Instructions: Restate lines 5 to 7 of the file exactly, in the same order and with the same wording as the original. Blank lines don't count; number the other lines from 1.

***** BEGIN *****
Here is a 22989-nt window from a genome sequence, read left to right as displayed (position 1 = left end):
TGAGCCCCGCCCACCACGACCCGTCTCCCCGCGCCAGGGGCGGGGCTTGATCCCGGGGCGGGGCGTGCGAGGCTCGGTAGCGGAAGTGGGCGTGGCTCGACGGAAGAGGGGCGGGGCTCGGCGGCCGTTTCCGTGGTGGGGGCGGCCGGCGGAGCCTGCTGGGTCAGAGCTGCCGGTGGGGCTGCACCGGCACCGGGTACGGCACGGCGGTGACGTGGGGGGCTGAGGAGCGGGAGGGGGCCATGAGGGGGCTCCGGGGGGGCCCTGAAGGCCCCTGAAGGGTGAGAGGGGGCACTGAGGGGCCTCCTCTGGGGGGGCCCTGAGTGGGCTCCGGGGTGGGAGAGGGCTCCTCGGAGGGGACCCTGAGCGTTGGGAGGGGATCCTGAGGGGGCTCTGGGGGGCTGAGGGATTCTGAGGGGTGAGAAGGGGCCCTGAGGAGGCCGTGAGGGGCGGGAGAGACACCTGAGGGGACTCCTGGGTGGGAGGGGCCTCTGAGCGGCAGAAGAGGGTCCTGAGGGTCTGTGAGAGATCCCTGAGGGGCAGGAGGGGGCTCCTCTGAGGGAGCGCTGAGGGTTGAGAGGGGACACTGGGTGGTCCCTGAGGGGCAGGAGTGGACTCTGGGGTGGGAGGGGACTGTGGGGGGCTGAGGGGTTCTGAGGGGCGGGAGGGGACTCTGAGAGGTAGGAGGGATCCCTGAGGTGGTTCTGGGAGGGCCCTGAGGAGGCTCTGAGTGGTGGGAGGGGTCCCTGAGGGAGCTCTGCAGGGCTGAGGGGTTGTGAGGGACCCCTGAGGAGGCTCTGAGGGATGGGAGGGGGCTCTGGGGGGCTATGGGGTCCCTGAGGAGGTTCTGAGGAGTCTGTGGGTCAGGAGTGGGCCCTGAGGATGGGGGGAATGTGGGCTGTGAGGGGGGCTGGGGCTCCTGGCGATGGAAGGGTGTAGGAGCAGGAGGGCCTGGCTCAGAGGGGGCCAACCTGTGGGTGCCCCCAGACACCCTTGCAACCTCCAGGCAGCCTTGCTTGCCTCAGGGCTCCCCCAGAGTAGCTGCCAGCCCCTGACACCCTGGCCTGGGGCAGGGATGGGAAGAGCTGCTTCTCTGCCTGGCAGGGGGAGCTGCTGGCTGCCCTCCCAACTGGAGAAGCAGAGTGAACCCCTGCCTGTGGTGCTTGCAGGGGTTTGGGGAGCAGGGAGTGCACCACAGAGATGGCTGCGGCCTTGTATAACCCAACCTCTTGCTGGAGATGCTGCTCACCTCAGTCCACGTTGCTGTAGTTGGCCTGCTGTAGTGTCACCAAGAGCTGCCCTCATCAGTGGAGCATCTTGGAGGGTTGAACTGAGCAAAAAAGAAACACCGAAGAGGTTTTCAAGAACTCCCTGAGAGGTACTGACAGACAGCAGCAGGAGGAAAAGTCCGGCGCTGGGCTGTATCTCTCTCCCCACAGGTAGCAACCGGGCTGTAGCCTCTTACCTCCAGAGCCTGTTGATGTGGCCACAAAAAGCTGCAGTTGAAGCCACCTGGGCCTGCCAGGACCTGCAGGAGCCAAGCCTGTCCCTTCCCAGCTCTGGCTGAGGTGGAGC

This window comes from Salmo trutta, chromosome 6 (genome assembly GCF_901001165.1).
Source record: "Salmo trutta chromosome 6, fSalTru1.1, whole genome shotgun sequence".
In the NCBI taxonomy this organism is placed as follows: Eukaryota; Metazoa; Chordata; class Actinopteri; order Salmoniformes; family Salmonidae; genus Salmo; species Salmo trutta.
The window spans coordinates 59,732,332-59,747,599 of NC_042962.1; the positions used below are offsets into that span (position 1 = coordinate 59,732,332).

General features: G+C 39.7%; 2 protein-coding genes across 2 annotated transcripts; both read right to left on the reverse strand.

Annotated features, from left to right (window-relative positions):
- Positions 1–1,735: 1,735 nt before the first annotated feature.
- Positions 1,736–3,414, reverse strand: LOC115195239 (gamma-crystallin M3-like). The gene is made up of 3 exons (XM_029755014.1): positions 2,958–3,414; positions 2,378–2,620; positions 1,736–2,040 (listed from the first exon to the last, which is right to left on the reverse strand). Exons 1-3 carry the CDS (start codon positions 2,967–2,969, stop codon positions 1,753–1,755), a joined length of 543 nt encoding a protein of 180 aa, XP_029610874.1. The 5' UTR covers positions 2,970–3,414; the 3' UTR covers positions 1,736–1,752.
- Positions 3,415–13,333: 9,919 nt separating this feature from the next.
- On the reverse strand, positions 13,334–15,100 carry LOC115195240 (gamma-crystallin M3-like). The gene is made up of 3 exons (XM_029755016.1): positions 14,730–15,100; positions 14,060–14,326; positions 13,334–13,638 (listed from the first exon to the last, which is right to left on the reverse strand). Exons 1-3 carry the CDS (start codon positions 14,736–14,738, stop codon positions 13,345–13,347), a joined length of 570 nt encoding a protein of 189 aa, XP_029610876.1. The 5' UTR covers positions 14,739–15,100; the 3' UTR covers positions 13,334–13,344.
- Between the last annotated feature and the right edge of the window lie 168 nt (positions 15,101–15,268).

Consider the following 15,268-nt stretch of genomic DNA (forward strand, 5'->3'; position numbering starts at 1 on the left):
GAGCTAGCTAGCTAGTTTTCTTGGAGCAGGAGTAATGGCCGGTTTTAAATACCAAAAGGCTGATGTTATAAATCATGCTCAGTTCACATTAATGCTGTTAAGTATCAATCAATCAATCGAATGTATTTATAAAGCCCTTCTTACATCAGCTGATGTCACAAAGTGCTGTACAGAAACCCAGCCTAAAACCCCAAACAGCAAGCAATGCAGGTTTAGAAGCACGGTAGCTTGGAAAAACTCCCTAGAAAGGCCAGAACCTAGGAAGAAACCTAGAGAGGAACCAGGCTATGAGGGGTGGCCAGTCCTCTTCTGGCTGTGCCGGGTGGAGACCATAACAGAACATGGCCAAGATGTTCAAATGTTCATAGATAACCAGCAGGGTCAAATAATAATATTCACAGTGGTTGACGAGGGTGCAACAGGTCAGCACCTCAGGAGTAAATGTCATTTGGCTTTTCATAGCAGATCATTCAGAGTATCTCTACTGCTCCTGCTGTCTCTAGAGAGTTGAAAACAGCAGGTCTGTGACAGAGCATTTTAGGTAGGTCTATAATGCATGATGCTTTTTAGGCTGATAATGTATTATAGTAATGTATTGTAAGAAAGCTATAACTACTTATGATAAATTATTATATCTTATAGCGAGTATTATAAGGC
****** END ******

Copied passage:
In the NCBI taxonomy this organism is placed as follows: Eukaryota; Metazoa; Chordata; class Actinopteri; order Salmoniformes; family Salmonidae; genus Salmo; species Salmo trutta.
The window spans coordinates 59,732,332-59,747,599 of NC_042962.1; the positions used below are offsets into that span (position 1 = coordinate 59,732,332).

General features: G+C 39.7%; 2 protein-coding genes across 2 annotated transcripts; both read right to left on the reverse strand.